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Allenstown voters reject $1 million school district budget cut

  • From left, Lori Roy, a guidance counselor, Kim Clark, a third grade teacher, Kim Foss, a kindergarten teacher, and Phyllis Irzyk, a physical education teacher, all at Allenstown Elementary School, speak with voters about voting down Article 1 which would cut $1 million from the district's school budget. "I would lose everything, said Irzyk who has been with the district for 26 years.<br/><br/>(JOHN TULLY / Monitor staff)

    From left, Lori Roy, a guidance counselor, Kim Clark, a third grade teacher, Kim Foss, a kindergarten teacher, and Phyllis Irzyk, a physical education teacher, all at Allenstown Elementary School, speak with voters about voting down Article 1 which would cut $1 million from the district's school budget. "I would lose everything, said Irzyk who has been with the district for 26 years.

    (JOHN TULLY / Monitor staff)

  • Jody Moore, second from left, is congratulated by her husband Craig, friend Kim Clark, a third grade teacher in Allenstown, and other teachers, friends and supporters after she was elected to the Allenstown school board for one year through a write-in on the ballot. Moore also worked to spread the word about voting down a budget cut of $1 million dollars that would have eliminated school programs and jobs.<br/><br/>(JOHN TULLY / Monitor staff)

    Jody Moore, second from left, is congratulated by her husband Craig, friend Kim Clark, a third grade teacher in Allenstown, and other teachers, friends and supporters after she was elected to the Allenstown school board for one year through a write-in on the ballot. Moore also worked to spread the word about voting down a budget cut of $1 million dollars that would have eliminated school programs and jobs.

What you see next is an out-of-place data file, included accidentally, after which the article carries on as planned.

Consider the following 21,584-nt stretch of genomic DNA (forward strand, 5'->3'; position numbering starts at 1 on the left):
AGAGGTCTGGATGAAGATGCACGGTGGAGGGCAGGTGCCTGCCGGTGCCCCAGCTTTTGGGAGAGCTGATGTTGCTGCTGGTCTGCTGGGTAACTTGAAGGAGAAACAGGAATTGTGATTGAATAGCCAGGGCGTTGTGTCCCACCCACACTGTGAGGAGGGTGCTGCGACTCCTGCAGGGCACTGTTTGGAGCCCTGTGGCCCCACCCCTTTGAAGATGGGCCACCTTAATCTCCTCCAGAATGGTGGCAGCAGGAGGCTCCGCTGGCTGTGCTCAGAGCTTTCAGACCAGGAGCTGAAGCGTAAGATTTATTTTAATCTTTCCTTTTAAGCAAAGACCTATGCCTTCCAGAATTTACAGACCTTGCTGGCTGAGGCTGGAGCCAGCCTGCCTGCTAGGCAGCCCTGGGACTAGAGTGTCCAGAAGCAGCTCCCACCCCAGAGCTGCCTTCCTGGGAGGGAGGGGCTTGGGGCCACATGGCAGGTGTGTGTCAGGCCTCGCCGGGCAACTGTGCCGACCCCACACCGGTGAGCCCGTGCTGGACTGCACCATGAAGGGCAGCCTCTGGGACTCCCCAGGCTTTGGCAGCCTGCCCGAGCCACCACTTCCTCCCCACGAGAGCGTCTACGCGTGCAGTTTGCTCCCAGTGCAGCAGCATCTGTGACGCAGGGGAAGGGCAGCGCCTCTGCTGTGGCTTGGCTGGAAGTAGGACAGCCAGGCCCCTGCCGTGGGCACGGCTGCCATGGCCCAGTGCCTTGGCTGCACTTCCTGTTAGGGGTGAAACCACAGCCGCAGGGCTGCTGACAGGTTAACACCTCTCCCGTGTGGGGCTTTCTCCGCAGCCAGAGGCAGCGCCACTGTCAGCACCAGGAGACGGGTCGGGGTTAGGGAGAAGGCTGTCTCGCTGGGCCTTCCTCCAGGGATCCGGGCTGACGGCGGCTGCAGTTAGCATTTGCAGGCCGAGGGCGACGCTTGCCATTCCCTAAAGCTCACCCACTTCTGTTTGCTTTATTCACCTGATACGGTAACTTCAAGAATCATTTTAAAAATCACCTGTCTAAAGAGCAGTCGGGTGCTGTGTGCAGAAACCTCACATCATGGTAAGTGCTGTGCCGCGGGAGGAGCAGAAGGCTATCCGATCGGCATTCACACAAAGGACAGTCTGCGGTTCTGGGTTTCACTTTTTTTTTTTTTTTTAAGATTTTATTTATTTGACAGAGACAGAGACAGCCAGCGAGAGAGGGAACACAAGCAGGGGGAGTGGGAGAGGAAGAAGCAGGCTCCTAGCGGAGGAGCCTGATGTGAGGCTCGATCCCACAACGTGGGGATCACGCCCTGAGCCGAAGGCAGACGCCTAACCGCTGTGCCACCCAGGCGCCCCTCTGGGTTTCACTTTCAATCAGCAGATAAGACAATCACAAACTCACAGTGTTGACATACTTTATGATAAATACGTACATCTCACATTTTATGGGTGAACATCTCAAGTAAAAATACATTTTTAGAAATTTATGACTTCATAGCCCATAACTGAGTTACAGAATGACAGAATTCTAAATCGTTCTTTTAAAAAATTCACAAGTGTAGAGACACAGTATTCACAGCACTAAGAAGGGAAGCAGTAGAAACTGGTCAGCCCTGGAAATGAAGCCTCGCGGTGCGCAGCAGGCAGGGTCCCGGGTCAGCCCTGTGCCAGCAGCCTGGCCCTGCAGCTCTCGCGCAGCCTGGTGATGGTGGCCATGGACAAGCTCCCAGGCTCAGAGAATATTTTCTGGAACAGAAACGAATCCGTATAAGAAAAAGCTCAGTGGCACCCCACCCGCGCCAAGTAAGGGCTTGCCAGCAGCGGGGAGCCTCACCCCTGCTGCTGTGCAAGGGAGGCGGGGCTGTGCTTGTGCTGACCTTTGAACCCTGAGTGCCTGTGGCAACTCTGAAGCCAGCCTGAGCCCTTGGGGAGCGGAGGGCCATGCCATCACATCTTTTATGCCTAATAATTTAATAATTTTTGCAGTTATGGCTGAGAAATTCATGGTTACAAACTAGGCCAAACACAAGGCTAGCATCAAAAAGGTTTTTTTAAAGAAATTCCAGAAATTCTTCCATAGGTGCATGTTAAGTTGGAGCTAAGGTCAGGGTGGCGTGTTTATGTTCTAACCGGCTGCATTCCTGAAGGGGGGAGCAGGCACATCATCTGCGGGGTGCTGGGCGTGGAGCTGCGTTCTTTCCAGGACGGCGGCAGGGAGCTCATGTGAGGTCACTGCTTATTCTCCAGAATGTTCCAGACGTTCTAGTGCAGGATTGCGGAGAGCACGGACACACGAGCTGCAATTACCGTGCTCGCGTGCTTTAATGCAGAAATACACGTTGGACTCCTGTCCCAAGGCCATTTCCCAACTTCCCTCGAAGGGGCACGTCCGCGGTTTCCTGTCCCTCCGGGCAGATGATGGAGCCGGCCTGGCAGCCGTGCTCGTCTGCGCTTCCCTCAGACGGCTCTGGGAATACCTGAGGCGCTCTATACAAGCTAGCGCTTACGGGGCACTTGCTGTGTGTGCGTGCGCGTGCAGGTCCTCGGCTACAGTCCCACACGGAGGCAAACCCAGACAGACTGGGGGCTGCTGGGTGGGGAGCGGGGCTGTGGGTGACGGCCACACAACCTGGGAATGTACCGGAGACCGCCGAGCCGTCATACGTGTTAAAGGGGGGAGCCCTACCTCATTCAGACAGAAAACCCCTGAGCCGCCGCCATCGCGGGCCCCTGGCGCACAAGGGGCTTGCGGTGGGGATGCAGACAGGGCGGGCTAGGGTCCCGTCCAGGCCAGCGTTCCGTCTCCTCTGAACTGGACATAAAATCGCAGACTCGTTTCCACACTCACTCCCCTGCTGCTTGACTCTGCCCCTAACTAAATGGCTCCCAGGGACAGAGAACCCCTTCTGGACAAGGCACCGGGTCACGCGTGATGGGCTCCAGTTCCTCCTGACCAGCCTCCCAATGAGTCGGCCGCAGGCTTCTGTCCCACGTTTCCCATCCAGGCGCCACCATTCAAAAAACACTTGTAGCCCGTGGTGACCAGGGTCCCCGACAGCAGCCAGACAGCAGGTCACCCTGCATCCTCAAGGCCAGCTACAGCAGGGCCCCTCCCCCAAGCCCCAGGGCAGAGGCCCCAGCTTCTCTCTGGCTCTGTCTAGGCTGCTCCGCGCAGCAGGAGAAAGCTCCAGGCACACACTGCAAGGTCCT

(JOHN TULLY / Monitor staff)

  • From left, Lori Roy, a guidance counselor, Kim Clark, a third grade teacher, Kim Foss, a kindergarten teacher, and Phyllis Irzyk, a physical education teacher, all at Allenstown Elementary School, speak with voters about voting down Article 1 which would cut $1 million from the district's school budget. "I would lose everything, said Irzyk who has been with the district for 26 years.<br/><br/>(JOHN TULLY / Monitor staff)

    From left, Lori Roy, a guidance counselor, Kim Clark, a third grade teacher, Kim Foss, a kindergarten teacher, and Phyllis Irzyk, a physical education teacher, all at Allenstown Elementary School, speak with voters about voting down Article 1 which would cut $1 million from the district's school budget. "I would lose everything, said Irzyk who has been with the district for 26 years.

    (JOHN TULLY / Monitor staff)

  • From left, Lori Roy, a guidance counselor, Kim Clark, a third grade teacher, Kim Foss, a kindergarten teacher, and Phyllis Irzyk, a physical education teacher, all at Allenstown Elementary School, speak with voters about voting down Article 1 which would cut $1 million from the district's school budget. "I would lose everything, said Irzyk who has been with the district for 26 years.<br/><br/>(JOHN TULLY / Monitor staff)
  • Jody Moore, second from left, is congratulated by her husband Craig, friend Kim Clark, a third grade teacher in Allenstown, and other teachers, friends and supporters after she was elected to the Allenstown school board for one year through a write-in on the ballot. Moore also worked to spread the word about voting down a budget cut of $1 million dollars that would have eliminated school programs and jobs.<br/><br/>(JOHN TULLY / Monitor staff)
  • From left, Lori Roy, a guidance counselor, Kim Clark, a third grade teacher, Kim Foss, a kindergarten teacher, and Phyllis Irzyk, a physical education teacher, all at Allenstown Elementary School, speak with voters about voting down Article 1 which would cut $1 million from the district's school budget. "I would lose everything, said Irzyk who has been with the district for 26 years.<br/><br/>(JOHN TULLY / Monitor staff)

Allenstown residents widely rejected a plan to cut $1 million from the school district budget in a vote that has reshaped town politics.